How Benefits are Determined

Once you submit your completed application we will:

  1. review your service records that we ordered;
  2. review your application, medical reports and service documents; and
  3. let you know if there is anything else required to complete your claim.

After this, your application will be reviewed by an adjudicator, a trained decision-maker who specializes in disability applications. The adjudicator independently examines the evidence you submitted.

Some of the questions the adjudicator needs to answer in order to reach a decision include the following:

  • Is there a disability?
  • Is your disability related, or partially related to, your service?
  • What is the extent of the disability

Throughout this process, it is important to understand that every decision we make:

  • must be based on evidence. This is why it is so important that you provide us with as much information as possible (refer to the "What You Need to Apply" section); and
  • is guided by laws and policies that outline who is eligible and how claims are assessed.

Two important tools we use are the Entitlement Eligibility Guidelines and the Table of Disabilities. These tools help us ensure that all decisions are fair and consistent.

If it is established that your disability is related to your service, the next step is to determine the extent or severity of your disability so that we can assign an assessment level. This assessment level is based on how your disability impacts your overall physical and/or mental function and your quality of life.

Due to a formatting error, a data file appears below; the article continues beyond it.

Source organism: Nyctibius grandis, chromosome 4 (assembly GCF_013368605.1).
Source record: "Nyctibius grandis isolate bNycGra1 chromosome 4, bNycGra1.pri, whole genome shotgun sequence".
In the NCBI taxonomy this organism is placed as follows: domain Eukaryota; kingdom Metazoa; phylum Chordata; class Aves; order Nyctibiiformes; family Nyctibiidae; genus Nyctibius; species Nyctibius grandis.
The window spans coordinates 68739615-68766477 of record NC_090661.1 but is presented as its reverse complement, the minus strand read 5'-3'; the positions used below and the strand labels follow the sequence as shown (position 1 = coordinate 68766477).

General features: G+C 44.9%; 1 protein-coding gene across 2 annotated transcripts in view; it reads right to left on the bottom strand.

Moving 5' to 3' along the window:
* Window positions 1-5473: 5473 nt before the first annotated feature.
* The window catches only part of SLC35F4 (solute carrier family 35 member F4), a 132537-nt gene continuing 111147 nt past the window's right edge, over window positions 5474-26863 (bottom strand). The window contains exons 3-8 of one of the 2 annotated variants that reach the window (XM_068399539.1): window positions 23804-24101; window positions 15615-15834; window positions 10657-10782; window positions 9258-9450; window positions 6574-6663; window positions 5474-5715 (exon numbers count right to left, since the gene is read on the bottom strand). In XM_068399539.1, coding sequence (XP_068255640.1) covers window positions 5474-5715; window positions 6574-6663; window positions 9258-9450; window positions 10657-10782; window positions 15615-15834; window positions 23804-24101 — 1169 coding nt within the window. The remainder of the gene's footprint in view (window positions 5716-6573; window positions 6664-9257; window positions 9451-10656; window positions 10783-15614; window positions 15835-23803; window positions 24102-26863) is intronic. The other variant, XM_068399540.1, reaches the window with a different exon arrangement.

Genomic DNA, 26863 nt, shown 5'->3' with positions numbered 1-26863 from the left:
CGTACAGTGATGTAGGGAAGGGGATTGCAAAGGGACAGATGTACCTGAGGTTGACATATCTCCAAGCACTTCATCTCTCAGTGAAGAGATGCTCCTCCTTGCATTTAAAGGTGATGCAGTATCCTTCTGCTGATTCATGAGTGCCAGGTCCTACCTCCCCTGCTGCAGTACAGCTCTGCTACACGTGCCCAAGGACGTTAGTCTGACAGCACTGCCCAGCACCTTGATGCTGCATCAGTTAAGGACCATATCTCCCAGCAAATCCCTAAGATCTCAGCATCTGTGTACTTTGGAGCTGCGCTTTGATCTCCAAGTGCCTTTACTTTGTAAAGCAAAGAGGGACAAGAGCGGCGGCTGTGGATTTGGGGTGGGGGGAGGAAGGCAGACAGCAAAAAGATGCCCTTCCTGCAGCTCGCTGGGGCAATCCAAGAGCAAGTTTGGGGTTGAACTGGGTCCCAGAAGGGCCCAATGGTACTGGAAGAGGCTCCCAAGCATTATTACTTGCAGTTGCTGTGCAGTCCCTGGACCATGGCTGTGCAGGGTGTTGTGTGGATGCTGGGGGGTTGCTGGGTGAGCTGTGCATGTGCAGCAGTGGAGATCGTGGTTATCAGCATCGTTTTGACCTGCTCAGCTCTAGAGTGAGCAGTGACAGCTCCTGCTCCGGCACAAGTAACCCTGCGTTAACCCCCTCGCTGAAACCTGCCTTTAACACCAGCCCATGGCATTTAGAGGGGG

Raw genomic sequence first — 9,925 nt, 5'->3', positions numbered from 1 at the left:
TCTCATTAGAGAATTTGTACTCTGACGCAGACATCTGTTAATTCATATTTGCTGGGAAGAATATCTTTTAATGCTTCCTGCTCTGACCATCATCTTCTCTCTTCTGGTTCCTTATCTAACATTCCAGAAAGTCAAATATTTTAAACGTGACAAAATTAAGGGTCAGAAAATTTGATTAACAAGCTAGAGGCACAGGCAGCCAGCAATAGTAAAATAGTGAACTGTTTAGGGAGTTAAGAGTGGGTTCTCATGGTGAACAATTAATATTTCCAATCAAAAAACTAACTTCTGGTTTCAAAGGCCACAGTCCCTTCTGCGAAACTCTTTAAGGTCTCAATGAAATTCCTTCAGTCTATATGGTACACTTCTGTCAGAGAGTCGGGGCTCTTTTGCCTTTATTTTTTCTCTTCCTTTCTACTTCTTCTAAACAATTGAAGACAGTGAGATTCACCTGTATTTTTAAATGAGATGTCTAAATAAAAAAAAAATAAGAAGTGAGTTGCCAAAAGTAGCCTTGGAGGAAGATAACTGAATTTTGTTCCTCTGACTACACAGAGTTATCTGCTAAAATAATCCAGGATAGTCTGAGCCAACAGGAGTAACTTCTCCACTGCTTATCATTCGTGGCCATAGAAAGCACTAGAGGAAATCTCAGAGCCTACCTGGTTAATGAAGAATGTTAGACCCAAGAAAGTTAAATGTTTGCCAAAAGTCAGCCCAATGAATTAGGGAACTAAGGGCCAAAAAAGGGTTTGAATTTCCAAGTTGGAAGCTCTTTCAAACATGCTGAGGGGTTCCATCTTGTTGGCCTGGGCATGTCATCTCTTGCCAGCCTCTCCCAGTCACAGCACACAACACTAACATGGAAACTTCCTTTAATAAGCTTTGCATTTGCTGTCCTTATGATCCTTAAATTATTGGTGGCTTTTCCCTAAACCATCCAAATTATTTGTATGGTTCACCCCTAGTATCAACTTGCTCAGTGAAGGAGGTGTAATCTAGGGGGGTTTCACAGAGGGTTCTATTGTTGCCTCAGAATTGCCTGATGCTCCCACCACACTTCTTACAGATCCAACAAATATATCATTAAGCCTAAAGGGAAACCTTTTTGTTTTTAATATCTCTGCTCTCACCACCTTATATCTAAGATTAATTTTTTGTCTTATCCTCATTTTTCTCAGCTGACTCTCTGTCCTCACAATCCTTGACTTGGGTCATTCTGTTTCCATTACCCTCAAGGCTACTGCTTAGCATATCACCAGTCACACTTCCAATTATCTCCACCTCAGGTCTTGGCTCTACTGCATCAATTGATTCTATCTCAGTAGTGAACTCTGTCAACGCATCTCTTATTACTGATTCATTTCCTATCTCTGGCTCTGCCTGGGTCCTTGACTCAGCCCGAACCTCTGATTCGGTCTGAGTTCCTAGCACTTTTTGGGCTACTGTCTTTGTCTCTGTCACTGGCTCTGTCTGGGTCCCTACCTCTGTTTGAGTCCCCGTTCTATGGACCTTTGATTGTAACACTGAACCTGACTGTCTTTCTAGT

Once the adjudicator reaches a decision on your claim, you will receive a decision letter. The letter will let you know the decision regarding your application, what evidence was used to reach the decision and, if favourable, the level of your entitlement and assessment.

If you receive an unfavourable decision, your decision letter will explain the reasons why and provide the name and telephone number to call if you wish to discuss the decision further. The letter will also explain your appeal rights.

Insurance Principle and Compensation Principle

If you are serving in a Special Duty Area (SDA) or Special Duty Operation (SDO), any resulting disability or death will be covered through the Insurance Principle which provides coverage 24 hours a day while serving.

If you are serving during peacetime, you will be covered through the Compensation Principle which provides coverage for any disability or death that is directly related to your service.

When to Expect a Decision

We are committed to providing a decision to you as soon as possible. In most cases, a decision will be made within 16 weeks of the Department receiving all the information required from you in support of your application.

Reassessment

If the disability for which you are receiving VAC benefits worsens and medical evidence can support that there has been a change in your condition, you can request a reassessment. If the reassessment confirms that your condition has worsened, your disability benefit, will be adjusted accordingly-unless you are already receiving the maximum assessment as set out in the Table of Disabilities. If that is the case, no additional amount can be provided.

Did you find what you were looking for?

You can also do a search or contact us at 1-866-522-2122 (toll-free) Monday to Friday, 8:30 to 4:30, local time.

Living outside of Canada?

Monday to Friday, 8:30 to 4:30, EST

United States 1-888-996-2242 (toll-free)
United Kingdom, Germany, France, or Belgium 00-800-996-22421 (toll-free)
Any other country 1-613-996-2242 (collect)

Date modified: